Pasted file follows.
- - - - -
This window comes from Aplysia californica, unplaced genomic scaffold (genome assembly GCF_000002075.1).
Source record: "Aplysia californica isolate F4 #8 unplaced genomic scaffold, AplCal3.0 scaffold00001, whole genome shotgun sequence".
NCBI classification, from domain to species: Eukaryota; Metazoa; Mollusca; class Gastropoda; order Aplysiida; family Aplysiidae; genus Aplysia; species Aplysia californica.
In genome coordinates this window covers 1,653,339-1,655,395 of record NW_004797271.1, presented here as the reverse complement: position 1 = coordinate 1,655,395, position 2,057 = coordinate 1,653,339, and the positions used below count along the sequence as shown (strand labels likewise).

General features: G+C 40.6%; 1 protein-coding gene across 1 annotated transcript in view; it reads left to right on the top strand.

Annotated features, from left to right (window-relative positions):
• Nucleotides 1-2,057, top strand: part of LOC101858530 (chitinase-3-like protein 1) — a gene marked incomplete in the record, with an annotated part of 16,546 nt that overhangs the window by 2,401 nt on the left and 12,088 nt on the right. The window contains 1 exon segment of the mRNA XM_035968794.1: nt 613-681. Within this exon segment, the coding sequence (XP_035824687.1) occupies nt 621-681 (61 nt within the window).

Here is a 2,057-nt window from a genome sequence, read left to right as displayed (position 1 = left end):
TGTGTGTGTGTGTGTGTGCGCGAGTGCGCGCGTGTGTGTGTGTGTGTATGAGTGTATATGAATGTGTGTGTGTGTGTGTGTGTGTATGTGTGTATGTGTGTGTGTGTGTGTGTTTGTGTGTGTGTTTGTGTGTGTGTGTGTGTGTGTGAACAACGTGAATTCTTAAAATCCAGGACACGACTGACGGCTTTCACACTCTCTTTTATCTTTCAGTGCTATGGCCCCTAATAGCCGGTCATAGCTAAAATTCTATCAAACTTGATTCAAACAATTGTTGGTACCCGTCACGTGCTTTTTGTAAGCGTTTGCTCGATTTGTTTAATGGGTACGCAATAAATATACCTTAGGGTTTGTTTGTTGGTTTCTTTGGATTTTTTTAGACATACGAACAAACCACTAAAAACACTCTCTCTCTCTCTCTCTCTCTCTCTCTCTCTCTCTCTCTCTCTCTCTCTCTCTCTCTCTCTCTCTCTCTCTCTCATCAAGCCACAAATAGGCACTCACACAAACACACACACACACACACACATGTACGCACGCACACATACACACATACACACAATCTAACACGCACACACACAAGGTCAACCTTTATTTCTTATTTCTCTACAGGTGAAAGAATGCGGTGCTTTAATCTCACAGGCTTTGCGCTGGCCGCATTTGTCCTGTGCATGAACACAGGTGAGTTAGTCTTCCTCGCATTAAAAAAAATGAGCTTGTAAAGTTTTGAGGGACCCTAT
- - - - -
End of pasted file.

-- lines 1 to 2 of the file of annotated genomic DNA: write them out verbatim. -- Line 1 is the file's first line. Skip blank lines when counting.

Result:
This window comes from Aplysia californica, unplaced genomic scaffold (genome assembly GCF_000002075.1).
Source record: "Aplysia californica isolate F4 #8 unplaced genomic scaffold, AplCal3.0 scaffold00001, whole genome shotgun sequence".